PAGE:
With the many financing options available and the variety of car models on the market today, you should be able to find and afford a quality automobile.

Tips for Your Settlement Transfer Hearing with 123 Lumpsum

You’ve signed your contract and were informed by your account executive that a hearing date has been set, now what? Below are suggestions for what to expect both prior to and at the transfer hearing, along with tips to assure you have the greatest chance of successfully assigning your structured settlement payment rights.

During the week prior to your hearing date, you will receive a phone call from 123 Lumpsum’s attorney who will be presenting the material to the court. He or she will tell you when and where to meet, will review the reasons for your transfer and will let you know what types of questions you can expect from the Judge.

For the day of the hearing, please remember to dress appropriately for Court; a good rule of thumb is to wear clothing for Church or any other religious sanctuary. Please bring personal photo identification and any documentation that can be used to demonstrate your needs for the transfer (our account executives will assist you with this in advance if needed).

Also, please remember to be very respectful to the Court; the way you present yourself could influence a Judge in determining whether to grant approval of the transfer. Knowing why you want to transfer your structured settlement payment rights and being able to honestly convey this information to the Court is highly recommended. It is also very helpful to tell the Court that you were disclosed all of the basic terms of this transaction and that you were informed that you could have obtained or did obtain Independent Professional Advice (IPA).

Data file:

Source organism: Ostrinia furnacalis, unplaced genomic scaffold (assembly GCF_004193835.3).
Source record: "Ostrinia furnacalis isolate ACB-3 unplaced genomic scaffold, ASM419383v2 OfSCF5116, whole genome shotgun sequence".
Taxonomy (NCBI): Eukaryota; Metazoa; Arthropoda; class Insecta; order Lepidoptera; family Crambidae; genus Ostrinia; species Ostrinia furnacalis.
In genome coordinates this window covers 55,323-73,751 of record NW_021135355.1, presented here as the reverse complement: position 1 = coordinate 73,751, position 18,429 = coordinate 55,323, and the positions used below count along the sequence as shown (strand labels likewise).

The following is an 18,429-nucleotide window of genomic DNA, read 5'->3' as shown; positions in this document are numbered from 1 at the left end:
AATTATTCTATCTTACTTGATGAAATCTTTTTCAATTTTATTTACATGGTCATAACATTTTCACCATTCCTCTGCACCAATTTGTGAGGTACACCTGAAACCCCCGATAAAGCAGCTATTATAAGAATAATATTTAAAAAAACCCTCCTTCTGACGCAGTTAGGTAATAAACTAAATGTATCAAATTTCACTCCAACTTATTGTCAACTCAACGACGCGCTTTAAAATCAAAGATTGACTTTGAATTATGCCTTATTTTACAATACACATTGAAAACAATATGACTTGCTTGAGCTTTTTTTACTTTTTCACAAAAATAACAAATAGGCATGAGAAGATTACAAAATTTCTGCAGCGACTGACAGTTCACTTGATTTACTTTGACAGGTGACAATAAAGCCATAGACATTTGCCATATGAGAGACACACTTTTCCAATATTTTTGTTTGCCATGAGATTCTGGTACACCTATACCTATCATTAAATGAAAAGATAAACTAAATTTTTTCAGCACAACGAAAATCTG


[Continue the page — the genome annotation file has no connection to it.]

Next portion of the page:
Finally, don’t be nervous! Remember you are not on trial; the purpose of the hearing is for you to have the opportunity to tell the Court why you need to transfer your structured settlement payment rights and why the transfer should be approved.

If you have questions please contact your account executive any time at 1-800-400-9123.